At that time of my life, my attitude about segregation in Texas was not based on moral repugnance. It was mostly I don’t get it.
My wife shared my view. Her parents did not, except for one curious cultural oddity. They were almost obsessively dedicated and loyal to any black or Hispanic person who worked for them in the household or company. Or were hired to maintain their property.
I suppose it partially came down to whether minority persons knew and accepted their “place.”
With my wife it was more than that. In the church and community, she would often make friends with minority women. And occasionally the friendship was powerful. When one of those friends died, she insisted that we pay for a beautiful headstone.
My wife’s openness to people of color made a significant difference in her response to care as an Alzheimer’s patient.
Before the pandemic I visited my wife’s care facility every day. The bonus received from those visits was watching and listening to other patients and their families.
Patients and visitors respond to each other in interesting ways.
The wife of a male resident was once a prominent jurist. She read to him excerpts from the American Constitution and Declaration of Independence. I could see the vacant look in his eyes momentarily disappear as he listened to his wife recite words that obviously meant much to him. Those words became a cognitive stimulus that represented a culture both admired.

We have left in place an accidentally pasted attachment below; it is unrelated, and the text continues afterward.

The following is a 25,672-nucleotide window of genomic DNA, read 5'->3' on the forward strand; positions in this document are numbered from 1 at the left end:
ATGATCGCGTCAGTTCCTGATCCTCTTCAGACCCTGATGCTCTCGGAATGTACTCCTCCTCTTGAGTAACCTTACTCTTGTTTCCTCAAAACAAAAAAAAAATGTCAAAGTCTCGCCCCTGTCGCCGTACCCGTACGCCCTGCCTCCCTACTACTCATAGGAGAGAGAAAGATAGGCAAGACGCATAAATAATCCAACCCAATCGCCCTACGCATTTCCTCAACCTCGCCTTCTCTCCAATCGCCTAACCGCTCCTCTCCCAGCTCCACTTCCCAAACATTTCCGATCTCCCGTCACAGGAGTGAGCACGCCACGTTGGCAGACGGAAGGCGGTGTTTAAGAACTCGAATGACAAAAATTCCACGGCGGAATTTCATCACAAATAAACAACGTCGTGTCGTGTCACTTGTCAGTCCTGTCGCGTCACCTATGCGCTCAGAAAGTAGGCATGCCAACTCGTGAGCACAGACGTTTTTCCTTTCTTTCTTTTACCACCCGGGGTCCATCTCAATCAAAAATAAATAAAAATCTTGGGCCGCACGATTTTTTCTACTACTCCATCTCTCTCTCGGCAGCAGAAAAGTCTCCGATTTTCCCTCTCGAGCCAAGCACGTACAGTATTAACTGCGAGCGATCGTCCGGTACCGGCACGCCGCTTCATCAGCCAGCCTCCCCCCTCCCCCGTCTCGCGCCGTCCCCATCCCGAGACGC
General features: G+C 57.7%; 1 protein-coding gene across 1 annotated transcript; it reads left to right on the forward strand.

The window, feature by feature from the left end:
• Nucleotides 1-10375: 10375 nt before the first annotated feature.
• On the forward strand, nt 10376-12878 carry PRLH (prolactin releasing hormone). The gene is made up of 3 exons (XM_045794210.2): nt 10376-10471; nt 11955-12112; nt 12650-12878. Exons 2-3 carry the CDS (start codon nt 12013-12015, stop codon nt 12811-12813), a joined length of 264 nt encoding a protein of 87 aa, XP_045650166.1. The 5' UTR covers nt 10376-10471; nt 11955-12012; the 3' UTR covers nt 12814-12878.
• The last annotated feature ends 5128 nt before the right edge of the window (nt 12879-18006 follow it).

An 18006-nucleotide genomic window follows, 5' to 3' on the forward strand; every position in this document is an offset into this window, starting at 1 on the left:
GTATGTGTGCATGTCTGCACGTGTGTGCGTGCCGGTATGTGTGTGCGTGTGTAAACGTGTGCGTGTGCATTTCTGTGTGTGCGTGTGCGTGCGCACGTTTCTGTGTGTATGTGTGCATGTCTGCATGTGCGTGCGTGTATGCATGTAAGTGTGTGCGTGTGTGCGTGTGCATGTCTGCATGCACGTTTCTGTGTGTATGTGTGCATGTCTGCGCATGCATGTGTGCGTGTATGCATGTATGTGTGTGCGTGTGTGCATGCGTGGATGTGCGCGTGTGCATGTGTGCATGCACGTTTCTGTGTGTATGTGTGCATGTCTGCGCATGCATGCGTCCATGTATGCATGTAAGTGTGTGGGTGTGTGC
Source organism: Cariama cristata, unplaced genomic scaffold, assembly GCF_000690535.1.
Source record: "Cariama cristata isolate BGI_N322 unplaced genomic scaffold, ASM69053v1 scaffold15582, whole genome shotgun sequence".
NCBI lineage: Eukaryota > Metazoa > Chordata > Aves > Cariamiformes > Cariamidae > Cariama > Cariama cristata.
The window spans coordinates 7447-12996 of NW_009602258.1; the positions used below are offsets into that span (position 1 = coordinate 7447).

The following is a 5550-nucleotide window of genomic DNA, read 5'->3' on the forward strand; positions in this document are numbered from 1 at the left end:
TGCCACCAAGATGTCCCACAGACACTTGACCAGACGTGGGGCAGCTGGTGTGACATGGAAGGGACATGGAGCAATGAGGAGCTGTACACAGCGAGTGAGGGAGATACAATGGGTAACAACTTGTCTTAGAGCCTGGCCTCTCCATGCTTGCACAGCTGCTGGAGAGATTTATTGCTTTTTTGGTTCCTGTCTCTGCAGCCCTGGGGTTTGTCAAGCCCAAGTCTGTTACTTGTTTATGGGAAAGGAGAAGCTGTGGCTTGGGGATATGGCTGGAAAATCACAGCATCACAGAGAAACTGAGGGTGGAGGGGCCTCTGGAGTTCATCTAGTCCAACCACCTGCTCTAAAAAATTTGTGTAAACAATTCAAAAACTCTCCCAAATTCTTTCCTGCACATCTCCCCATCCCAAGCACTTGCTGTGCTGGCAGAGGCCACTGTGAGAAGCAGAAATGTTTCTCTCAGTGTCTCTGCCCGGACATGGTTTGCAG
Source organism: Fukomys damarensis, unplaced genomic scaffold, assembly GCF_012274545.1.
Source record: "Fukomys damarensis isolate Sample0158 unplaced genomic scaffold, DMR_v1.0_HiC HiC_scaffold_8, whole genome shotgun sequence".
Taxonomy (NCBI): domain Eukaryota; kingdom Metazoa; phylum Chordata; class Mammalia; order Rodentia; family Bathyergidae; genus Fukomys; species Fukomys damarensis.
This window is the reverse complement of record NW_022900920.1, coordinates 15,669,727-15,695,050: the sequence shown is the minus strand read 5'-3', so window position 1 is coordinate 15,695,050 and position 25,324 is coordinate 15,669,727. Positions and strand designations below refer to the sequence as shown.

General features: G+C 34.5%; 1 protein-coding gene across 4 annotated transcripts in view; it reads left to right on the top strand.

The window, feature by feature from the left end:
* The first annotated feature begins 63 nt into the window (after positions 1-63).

A female resident clearly wanted nothing to do with her husband when he visited. Their son told me the marriage had been dysfunctional, and the culture of animosity was deep-seated in her.
Many on the facility’s caregiving staff are people of color. Most residents cooperate with them, but the prejudices of a lifetime sometimes emerge through the fog of Alzheimer’s. Impatience. The expectation they must be waited on.
The opposite is true with my wife. She smiles and obviously loves and appreciates people taking care of her. Just as she and her parents did for those working for them. In that odd segregated culture. One that had a positive flip side — loving paternalism.
Intellectually, my wife understood the dangers of paternalism. She forced herself out of the culture of a superior person taking care of an inferior being.
Recently I mentioned the name “Laura” to my wife, and she smiled contentedly. Laura was a black woman who helped clean our house but was also a wonderful friend. She contracted terminal breast cancer, so my wife and I visited her in the hospital.
During our last visit she told my wife, “We’re like sisters with different mothers.”
Funny but true. They had created a new culture for themselves. More than equality. A kinship built on empathy and a deep emotional connection.
If only such a cultural bond would develop in all of us during this time of crisis. A culture of mutual understanding and love.
Continue to seek ways to take care of yourself.
©2020 Stu Ervay – All Rights Reserved